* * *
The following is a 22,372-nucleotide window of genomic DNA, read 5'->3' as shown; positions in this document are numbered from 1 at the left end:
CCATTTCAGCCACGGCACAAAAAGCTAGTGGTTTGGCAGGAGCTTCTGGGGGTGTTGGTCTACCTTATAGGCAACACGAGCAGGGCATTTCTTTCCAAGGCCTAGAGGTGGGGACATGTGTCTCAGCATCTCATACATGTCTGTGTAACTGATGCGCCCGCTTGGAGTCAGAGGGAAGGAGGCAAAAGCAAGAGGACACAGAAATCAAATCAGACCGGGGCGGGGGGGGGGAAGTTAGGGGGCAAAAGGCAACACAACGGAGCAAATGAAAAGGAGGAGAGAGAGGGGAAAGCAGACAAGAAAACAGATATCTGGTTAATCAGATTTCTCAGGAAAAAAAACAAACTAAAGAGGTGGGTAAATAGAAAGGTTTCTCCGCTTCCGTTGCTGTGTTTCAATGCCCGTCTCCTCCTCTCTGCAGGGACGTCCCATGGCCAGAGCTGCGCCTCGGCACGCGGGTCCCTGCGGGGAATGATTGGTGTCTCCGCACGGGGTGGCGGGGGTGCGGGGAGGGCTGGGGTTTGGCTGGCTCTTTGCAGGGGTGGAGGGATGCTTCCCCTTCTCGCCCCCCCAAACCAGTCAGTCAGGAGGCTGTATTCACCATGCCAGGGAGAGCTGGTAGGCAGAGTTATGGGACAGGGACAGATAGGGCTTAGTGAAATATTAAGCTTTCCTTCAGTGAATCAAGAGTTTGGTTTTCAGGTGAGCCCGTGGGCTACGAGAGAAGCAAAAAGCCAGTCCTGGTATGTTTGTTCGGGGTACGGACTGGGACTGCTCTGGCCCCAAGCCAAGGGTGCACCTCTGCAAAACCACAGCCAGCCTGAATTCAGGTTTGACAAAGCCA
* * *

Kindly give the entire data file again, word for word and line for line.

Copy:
The following is a 22,372-nucleotide window of genomic DNA, read 5'->3' as shown; positions in this document are numbered from 1 at the left end:
CCATTTCAGCCACGGCACAAAAAGCTAGTGGTTTGGCAGGAGCTTCTGGGGGTGTTGGTCTACCTTATAGGCAACACGAGCAGGGCATTTCTTTCCAAGGCCTAGAGGTGGGGACATGTGTCTCAGCATCTCATACATGTCTGTGTAACTGATGCGCCCGCTTGGAGTCAGAGGGAAGGAGGCAAAAGCAAGAGGACACAGAAATCAAATCAGACCGGGGCGGGGGGGGGGAAGTTAGGGGGCAAAAGGCAACACAACGGAGCAAATGAAAAGGAGGAGAGAGAGGGGAAAGCAGACAAGAAAACAGATATCTGGTTAATCAGATTTCTCAGGAAAAAAAACAAACTAAAGAGGTGGGTAAATAGAAAGGTTTCTCCGCTTCCGTTGCTGTGTTTCAATGCCCGTCTCCTCCTCTCTGCAGGGACGTCCCATGGCCAGAGCTGCGCCTCGGCACGCGGGTCCCTGCGGGGAATGATTGGTGTCTCCGCACGGGGTGGCGGGGGTGCGGGGAGGGCTGGGGTTTGGCTGGCTCTTTGCAGGGGTGGAGGGATGCTTCCCCTTCTCGCCCCCCCAAACCAGTCAGTCAGGAGGCTGTATTCACCATGCCAGGGAGAGCTGGTAGGCAGAGTTATGGGACAGGGACAGATAGGGCTTAGTGAAATATTAAGCTTTCCTTCAGTGAATCAAGAGTTTGGTTTTCAGGTGAGCCCGTGGGCTACGAGAGAAGCAAAAAGCCAGTCCTGGTATGTTTGTTCGGGGTACGGACTGGGACTGCTCTGGCCCCAAGCCAAGGGTGCACCTCTGCAAAACCACAGCCAGCCTGAATTCAGGTTTGACAAAGCCA